ARLINGTON -- Rangers radio broadcaster Eric Nadel, who just finished his 35th season with the organization, was once again selected as a finalist for the Ford C. Frick Award, presented annually for excellence in broadcasting by the National Baseball Hall of Fame and Museum.
This is the fourth straight year Nadel is a finalist for baseball's most prestigious broadcasting award. The other nine finalists for the 2014 Frick Award are: Joe Castiglione, Jacques Doucet, Ken Harrelson, Bill King, Duane Kuiper, Eduardo Ortega, Mike Shannon, Dewayne Staats and Pete van Wieren. The winner of the 2014 Frick Award will be announced on Dec. 11 at the Baseball Winter Meetings and will be honored during the July 26 Awards Presentation as part of Hall of Fame Weekend 2014 in Cooperstown, N.Y.
The 10 finalists for the 2014 Frick Award include three fan selections produced from online balloting at the Hall of Fame's Facebook site in September; 20,968 votes were cast. Doucet, King and Kuiper emerged as the top fan selections. The other seven candidates were chosen by a Hall of Fame research committee. All broadcasters on the ballot, with the exception of King and van Wieren, are active.
Nadel has spent the past 19 years as the lead voice on the Rangers' radio broadcast and his 35 years of continuous service to the organization is the second longest in the American League. He is a member of the Rangers Hall of Fame and has been asked to throw out the ceremonial first pitch on four occasions, including Game 1 of the 2011 American League Championship Series. He is a seven-time recipient of the Texas Sportscaster of the Year Award.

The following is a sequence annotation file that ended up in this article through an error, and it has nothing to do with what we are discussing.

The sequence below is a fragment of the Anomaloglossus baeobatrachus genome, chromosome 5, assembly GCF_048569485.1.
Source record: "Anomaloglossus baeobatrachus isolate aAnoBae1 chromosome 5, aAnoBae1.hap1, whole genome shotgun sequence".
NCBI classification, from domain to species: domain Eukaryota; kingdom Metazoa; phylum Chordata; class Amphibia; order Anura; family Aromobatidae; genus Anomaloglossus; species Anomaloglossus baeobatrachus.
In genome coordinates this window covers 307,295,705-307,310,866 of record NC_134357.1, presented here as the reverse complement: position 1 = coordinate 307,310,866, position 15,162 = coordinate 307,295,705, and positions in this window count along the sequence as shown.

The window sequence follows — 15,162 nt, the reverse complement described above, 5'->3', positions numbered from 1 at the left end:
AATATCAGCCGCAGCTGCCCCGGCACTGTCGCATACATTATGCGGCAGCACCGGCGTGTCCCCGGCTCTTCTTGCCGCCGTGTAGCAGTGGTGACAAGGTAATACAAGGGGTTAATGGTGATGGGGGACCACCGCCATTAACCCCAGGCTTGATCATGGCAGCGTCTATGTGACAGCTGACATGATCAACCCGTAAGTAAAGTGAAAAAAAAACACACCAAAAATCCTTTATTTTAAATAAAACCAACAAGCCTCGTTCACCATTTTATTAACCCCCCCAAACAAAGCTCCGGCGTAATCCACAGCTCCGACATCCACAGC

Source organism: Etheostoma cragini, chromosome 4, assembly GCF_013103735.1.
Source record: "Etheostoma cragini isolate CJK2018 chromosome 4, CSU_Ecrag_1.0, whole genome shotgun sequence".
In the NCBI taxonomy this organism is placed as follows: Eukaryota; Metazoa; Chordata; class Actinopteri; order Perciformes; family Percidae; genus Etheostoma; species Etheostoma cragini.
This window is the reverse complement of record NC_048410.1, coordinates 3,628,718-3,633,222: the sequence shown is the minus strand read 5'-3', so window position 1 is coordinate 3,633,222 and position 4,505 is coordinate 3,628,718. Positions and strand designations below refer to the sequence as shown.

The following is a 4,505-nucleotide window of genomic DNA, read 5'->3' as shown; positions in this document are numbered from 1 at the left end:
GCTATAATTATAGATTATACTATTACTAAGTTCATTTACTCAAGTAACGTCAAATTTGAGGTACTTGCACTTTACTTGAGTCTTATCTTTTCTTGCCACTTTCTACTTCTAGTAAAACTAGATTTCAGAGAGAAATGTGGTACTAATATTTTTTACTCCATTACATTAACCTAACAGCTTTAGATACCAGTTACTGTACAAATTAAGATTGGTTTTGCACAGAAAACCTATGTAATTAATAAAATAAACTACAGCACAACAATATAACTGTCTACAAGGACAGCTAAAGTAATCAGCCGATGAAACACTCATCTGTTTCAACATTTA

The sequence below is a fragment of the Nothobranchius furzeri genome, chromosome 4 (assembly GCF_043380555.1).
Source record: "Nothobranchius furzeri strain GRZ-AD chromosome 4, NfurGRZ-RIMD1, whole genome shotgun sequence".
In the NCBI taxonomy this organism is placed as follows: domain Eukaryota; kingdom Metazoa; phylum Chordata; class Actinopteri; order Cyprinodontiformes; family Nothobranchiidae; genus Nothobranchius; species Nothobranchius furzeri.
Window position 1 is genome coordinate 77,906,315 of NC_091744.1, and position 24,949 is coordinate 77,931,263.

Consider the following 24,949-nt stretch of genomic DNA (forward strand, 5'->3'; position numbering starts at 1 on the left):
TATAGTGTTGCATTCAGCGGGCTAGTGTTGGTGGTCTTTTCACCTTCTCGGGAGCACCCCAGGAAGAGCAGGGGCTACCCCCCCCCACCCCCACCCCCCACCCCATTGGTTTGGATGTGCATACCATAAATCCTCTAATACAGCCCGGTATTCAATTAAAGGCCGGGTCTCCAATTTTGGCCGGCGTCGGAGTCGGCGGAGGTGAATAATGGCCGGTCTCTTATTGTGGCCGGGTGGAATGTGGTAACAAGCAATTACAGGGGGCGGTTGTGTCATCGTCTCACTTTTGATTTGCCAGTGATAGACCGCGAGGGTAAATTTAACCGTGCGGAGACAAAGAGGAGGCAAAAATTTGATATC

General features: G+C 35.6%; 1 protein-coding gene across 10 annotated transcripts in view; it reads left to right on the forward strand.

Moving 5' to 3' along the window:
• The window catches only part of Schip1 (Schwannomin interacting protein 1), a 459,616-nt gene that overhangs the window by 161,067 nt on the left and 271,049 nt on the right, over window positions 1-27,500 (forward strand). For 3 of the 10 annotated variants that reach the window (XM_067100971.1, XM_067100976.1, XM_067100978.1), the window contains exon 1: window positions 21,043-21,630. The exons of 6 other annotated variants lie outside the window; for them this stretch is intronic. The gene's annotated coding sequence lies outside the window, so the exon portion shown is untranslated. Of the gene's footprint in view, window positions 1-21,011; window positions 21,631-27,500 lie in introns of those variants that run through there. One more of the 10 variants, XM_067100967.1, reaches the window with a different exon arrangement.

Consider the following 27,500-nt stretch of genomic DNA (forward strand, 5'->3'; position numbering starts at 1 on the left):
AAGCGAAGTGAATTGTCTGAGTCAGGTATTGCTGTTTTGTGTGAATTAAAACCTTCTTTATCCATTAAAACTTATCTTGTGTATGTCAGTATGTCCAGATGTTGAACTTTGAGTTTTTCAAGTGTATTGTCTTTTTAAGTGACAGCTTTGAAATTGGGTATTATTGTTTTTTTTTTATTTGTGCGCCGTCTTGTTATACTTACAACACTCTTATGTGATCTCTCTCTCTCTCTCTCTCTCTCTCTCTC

Final voting for the 2014 Frick Award will be conducted by a 20-member electorate, comprised of the 16 living Frick Award recipients and five broadcast historians/columnists. The past Frick honorees are: Marty Brennaman, Jerry Coleman, Gene Elston, Joe Garagiola, Jaime Jarrin, Milo Hamilton, Tony Kubek, Tim McCarver, Denny Matthews, Jon Miller, Felo Ramirez, Vin Scully, Lon Simmons, Bob Uecker, Dave Van Horne and Bob Wolff. The historians/columnists are: Bob Costas (NBC), Barry Horn (Dallas Morning News), Ted Patterson (historian) and Curt Smith (historian).
To be considered, an active or retired broadcaster must have a minimum of 10 years of continuous Major League broadcast service with a ballclub, network, or a combination of the two. More than 160 broadcasters were eligible for consideration for the award based on these qualifications for 2014.
T.R. Sullivan is a reporter for MLB.com. Read his blog, Postcards from Elysian Fields, and follow him on Twitter @Sullivan_Ranger. This story was not subject to the approval of Major League Baseball or its clubs.